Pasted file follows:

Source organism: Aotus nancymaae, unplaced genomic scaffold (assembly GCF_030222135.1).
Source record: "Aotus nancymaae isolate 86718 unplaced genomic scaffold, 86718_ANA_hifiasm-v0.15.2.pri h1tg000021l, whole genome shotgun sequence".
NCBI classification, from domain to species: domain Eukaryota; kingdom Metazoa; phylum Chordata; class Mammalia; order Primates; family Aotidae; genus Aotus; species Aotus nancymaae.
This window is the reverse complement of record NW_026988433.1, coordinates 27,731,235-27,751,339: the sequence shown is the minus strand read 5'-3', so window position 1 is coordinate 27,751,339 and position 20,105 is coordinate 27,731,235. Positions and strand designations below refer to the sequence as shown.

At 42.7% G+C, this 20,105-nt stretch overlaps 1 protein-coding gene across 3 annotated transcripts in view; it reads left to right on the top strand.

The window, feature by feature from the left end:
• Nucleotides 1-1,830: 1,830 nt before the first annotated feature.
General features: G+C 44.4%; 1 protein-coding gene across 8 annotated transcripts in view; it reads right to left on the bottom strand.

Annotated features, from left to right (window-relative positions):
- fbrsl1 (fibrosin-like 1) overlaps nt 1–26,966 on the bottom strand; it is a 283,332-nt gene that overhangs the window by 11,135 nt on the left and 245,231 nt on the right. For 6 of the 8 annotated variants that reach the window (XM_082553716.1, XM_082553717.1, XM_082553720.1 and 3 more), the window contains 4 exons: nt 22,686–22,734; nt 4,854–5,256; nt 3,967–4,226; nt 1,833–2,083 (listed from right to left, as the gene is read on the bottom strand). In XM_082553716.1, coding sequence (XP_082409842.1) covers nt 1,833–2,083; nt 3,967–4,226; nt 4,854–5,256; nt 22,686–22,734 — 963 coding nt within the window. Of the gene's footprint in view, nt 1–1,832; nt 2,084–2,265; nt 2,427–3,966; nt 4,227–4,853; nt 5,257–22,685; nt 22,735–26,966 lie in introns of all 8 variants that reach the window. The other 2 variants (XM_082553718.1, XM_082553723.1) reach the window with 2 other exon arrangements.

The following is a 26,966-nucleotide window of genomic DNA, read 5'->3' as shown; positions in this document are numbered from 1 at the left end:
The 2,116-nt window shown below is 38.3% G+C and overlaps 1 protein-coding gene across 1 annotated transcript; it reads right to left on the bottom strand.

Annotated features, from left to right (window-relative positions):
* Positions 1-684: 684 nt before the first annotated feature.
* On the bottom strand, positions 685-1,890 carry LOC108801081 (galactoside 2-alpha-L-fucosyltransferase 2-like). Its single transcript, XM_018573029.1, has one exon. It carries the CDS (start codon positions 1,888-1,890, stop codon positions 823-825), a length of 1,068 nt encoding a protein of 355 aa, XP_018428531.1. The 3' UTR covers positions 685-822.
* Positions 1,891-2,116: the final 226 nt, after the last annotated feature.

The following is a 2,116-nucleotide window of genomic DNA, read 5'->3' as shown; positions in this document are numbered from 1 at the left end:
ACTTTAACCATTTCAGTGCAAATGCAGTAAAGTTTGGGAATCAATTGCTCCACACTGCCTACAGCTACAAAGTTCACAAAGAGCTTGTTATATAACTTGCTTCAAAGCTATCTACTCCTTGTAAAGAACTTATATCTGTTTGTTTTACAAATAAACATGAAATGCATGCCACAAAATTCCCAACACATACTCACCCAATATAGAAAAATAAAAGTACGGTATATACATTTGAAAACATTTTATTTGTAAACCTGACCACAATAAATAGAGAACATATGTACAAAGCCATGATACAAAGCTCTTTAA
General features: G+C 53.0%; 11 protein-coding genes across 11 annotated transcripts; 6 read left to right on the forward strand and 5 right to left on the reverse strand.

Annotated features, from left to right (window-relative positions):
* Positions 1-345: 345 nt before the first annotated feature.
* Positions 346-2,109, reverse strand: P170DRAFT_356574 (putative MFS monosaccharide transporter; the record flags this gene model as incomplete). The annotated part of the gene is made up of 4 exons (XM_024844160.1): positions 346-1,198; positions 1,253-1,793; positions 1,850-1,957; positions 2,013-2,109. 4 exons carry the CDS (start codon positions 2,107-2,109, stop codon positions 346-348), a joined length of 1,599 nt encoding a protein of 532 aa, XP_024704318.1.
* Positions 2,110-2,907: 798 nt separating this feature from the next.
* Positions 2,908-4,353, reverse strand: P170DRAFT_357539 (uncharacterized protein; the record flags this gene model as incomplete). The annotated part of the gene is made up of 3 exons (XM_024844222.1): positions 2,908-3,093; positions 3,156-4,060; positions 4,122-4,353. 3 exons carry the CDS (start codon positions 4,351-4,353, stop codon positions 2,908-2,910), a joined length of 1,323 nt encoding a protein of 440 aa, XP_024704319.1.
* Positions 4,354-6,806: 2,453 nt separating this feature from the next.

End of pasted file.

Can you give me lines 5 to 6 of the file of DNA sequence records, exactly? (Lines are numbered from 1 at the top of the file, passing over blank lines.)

At 42.7% G+C, this 20,105-nt stretch overlaps 1 protein-coding gene across 3 annotated transcripts in view; it reads left to right on the top strand.

The window, feature by feature from the left end: